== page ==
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When the Stories Have All Stopped

What in hell do I write about today, when the world is turning itself inside out every two seconds over one drama or another? What in hell do I write as a fiction author that could matter to a reader when reality is body slamming her, night and day? We all want to escape reality with a good story, but what happens when reality feels more like fiction? What happens to writers and to readers when there is no stable consciousness to allow for the mind to elegantly slip into the place where it learns and dreams and grows fat on possibilities? What happens when it feels like all the stories have stopped?

Or at least the ones we think worth telling. When we’re traumatized, despondent. When our thoughts are just a nonsensical loop.

Well, we end up on Facebook for one thing. Or Netflix. Because guess what? We crave stories instinctively! We are trying to make sense of the world and of ourselves and the only way our wits can stabilize is to follow a narrative from beginning to end. We’ll start picking up any old breadcrumbs faster than damn ducks, hoping that when we get to the end of the trail, we’ll look up, take a deep satisfied breath, and reach some understanding that gives us…peace of mind. Stories are the metaphorical map to hope. And so, that’s what I’m going to blog about because I need the reminder and maybe some reader out there needs it, too.

Stories will always save us. All stories. Any stories. The worst kind of story will still fill your proverbial belly. The simplest kind will sort you out from the inside. The process of story is like breathing for the brain, the rhythm of the collective human experience reminding us that we are all in this together. When it seems all the stories have stopped, think about that rhythm, the beats, the musical score of a character arc; story is a dance for our imaginations. Think about nursery rhymes and those hand-clapping games we played as girls. Think about fairy tales. Oh, don’t get me started there! My first love!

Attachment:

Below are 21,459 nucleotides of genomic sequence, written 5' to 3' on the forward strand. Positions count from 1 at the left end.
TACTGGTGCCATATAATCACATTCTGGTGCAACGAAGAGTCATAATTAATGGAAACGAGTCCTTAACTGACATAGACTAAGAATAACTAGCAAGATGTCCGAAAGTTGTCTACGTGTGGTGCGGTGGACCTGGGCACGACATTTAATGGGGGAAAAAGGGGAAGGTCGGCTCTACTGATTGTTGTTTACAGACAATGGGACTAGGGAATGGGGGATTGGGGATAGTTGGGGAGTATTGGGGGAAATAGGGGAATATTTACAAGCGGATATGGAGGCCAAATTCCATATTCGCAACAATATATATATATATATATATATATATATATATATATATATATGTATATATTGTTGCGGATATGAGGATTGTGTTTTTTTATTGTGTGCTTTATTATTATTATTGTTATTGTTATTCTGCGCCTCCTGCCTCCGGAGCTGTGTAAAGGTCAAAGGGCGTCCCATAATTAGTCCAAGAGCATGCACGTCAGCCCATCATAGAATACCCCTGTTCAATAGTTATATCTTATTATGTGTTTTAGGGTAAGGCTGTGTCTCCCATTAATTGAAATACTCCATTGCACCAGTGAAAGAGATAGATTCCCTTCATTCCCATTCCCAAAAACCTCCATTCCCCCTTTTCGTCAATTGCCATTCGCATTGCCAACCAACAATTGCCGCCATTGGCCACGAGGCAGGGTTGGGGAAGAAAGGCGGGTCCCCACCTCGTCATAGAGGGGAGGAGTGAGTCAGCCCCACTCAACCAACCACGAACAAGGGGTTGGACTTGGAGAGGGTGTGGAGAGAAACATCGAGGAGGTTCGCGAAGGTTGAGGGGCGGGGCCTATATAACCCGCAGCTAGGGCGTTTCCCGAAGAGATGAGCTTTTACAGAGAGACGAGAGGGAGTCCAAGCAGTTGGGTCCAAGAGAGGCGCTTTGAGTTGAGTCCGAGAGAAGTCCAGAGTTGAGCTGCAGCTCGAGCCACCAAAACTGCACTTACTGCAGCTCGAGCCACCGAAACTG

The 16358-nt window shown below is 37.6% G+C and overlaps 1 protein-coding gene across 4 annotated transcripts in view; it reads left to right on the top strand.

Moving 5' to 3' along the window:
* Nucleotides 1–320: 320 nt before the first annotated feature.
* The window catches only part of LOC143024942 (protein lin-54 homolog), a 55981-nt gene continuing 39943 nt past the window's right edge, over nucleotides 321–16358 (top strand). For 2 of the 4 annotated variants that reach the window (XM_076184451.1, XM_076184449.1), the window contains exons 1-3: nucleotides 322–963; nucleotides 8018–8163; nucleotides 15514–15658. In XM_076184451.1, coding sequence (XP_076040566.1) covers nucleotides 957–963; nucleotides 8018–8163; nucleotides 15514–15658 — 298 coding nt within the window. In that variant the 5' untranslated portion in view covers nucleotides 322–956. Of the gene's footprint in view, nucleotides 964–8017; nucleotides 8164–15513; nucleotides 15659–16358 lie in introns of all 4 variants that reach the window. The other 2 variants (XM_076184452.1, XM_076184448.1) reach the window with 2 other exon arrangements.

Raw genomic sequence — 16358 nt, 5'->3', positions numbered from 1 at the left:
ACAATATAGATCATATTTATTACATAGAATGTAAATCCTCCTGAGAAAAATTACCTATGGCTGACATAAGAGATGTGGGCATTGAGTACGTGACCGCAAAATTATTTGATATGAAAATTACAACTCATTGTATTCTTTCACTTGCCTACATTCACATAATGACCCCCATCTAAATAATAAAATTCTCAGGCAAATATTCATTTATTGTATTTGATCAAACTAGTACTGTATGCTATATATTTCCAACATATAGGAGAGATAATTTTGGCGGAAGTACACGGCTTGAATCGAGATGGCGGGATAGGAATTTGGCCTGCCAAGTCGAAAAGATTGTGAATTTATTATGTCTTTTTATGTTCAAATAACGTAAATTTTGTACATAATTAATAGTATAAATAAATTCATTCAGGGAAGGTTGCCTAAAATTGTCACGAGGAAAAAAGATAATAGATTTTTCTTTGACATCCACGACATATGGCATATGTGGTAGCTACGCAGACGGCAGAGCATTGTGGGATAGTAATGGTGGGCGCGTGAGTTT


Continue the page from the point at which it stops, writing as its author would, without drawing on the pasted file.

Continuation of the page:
Think of the first storytellers you’ve known, of standing at your grandmother’s side while her hands worked biscuit dough in a bowl and she told you the story of her own grandmother doing the same; her words connected you, a silver thread through time. Think of your grandfather’s voice as he shelled corn on the back porch and told you the tales of his wasted youth and caused your heart to back up against your spine, lest you should know such loss. Think of your mother, telling how you came into the world, a fit of a miracle. Think of the stories told by cover of dark, with nervous giggles and flashlights late in the night, of ghosts and goblins and girls trapped in mirrors. Think of desperate journeys and battle cries and misty mountains, of lost boys who could fly.

They are still there, the voices of the ages, a timeless narrative telling through us, on us, beyond us- whether we remember to listen or not. We are never abandoned, but built by them. Stories and the human psyche are nonlinear lovers. Infinite. Sometimes we must just remember to do a little listening.

Here’s the truth: When it feels as if all the stories have stopped, that’s the lie every heart should recognize. Remember? This is the place where the wood grows dark, the path twists dangerously and home is lost? What happens next? Ah, now. You know.

Tell me a story.